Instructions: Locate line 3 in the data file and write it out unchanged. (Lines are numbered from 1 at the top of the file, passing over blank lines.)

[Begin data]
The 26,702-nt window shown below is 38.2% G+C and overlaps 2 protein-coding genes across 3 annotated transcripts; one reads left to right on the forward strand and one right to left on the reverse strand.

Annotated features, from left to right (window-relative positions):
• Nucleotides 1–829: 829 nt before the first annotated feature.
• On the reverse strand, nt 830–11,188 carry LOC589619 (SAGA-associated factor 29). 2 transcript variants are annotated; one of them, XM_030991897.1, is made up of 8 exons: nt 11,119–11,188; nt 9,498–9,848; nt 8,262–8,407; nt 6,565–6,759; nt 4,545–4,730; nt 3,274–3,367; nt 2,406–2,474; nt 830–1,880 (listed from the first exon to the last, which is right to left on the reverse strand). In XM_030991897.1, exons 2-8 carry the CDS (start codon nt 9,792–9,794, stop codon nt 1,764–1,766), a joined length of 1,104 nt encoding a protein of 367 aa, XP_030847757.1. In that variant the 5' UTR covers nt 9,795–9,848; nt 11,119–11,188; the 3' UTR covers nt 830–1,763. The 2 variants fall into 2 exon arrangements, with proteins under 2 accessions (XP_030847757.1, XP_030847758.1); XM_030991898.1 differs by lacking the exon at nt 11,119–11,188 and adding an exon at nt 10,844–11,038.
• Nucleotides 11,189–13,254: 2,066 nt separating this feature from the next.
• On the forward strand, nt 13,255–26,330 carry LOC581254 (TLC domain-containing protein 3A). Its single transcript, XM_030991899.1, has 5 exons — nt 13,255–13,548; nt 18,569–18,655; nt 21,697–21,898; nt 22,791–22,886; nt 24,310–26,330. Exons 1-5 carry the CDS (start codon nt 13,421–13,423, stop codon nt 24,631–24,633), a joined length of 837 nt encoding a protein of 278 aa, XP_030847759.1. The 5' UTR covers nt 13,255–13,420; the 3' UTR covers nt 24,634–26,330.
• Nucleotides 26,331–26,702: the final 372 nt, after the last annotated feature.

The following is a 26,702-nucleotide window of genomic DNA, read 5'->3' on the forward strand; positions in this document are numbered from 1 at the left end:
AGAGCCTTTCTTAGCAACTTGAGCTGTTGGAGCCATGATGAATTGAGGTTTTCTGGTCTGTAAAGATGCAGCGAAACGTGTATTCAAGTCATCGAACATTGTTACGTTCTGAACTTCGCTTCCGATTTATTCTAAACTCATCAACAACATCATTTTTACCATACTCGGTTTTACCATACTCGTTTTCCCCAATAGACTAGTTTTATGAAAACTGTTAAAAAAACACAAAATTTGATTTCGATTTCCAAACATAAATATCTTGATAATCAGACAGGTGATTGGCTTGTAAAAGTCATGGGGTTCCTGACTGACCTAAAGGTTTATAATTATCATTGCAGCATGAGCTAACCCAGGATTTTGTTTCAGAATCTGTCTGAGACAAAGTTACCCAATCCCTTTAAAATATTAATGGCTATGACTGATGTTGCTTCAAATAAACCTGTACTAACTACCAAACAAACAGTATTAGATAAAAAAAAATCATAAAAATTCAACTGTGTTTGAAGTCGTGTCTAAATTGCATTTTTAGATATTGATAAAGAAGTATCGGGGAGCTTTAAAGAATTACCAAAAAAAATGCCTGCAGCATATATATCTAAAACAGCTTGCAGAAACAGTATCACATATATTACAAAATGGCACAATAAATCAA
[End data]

• Nucleotides 1–829: 829 nt before the first annotated feature.